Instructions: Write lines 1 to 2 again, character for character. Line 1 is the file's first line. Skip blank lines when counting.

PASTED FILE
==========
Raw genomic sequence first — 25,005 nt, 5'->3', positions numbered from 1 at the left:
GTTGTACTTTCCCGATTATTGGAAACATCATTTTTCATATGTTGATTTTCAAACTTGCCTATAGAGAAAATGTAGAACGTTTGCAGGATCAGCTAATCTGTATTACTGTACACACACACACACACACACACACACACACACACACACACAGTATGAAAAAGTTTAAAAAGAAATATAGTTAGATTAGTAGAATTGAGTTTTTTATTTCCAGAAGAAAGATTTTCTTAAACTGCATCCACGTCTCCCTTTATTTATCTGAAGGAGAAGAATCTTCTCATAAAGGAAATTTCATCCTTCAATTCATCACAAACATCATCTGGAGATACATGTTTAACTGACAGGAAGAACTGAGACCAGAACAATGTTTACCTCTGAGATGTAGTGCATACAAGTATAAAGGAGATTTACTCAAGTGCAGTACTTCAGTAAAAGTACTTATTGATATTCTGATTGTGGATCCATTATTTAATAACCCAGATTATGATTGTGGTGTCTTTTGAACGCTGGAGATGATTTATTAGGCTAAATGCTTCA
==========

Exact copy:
Raw genomic sequence first — 25,005 nt, 5'->3', positions numbered from 1 at the left:
GTTGTACTTTCCCGATTATTGGAAACATCATTTTTCATATGTTGATTTTCAAACTTGCCTATAGAGAAAATGTAGAACGTTTGCAGGATCAGCTAATCTGTATTACTGTACACACACACACACACACACACACACACACACACACACACAGTATGAAAAAGTTTAAAAAGAAATATAGTTAGATTAGTAGAATTGAGTTTTTTATTTCCAGAAGAAAGATTTTCTTAAACTGCATCCACGTCTCCCTTTATTTATCTGAAGGAGAAGAATCTTCTCATAAAGGAAATTTCATCCTTCAATTCATCACAAACATCATCTGGAGATACATGTTTAACTGACAGGAAGAACTGAGACCAGAACAATGTTTACCTCTGAGATGTAGTGCATACAAGTATAAAGGAGATTTACTCAAGTGCAGTACTTCAGTAAAAGTACTTATTGATATTCTGATTGTGGATCCATTATTTAATAACCCAGATTATGATTGTGGTGTCTTTTGAACGCTGGAGATGATTTATTAGGCTAAATGCTTCA